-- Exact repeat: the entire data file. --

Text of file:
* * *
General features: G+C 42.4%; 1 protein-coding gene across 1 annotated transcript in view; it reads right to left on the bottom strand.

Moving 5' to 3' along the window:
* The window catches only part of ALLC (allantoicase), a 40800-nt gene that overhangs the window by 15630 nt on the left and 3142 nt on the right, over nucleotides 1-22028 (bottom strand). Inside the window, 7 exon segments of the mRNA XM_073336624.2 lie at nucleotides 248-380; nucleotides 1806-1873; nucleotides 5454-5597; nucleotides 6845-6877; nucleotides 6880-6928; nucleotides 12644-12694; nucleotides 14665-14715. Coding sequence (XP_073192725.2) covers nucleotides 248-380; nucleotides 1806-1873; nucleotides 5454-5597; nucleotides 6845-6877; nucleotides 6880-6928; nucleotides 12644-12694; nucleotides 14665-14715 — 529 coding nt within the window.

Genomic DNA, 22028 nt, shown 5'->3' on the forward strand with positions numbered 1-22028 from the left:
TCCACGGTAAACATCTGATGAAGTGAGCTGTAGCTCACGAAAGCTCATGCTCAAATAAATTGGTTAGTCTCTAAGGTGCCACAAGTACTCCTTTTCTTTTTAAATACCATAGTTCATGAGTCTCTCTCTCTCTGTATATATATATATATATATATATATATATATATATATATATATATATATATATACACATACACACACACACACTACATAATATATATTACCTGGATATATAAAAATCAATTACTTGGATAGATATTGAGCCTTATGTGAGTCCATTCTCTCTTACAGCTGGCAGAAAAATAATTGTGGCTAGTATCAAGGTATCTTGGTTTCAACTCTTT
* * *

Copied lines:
General features: G+C 42.4%; 1 protein-coding gene across 1 annotated transcript in view; it reads right to left on the bottom strand.

Moving 5' to 3' along the window:
* The window catches only part of ALLC (allantoicase), a 40800-nt gene that overhangs the window by 15630 nt on the left and 3142 nt on the right, over nucleotides 1-22028 (bottom strand). Inside the window, 7 exon segments of the mRNA XM_073336624.2 lie at nucleotides 248-380; nucleotides 1806-1873; nucleotides 5454-5597; nucleotides 6845-6877; nucleotides 6880-6928; nucleotides 12644-12694; nucleotides 14665-14715. Coding sequence (XP_073192725.2) covers nucleotides 248-380; nucleotides 1806-1873; nucleotides 5454-5597; nucleotides 6845-6877; nucleotides 6880-6928; nucleotides 12644-12694; nucleotides 14665-14715 — 529 coding nt within the window.

Genomic DNA, 22028 nt, shown 5'->3' on the forward strand with positions numbered 1-22028 from the left:
TCCACGGTAAACATCTGATGAAGTGAGCTGTAGCTCACGAAAGCTCATGCTCAAATAAATTGGTTAGTCTCTAAGGTGCCACAAGTACTCCTTTTCTTTTTAAATACCATAGTTCATGAGTCTCTCTCTCTCTGTATATATATATATATATATATATATATATATATATATATATATATATATATATACACATACACACACACACACTACATAATATATATTACCTGGATATATAAAAATCAATTACTTGGATAGATATTGAGCCTTATGTGAGTCCATTCTCTCTTACAGCTGGCAGAAAAATAATTGTGGCTAGTATCAAGGTATCTTGGTTTCAACTCTTT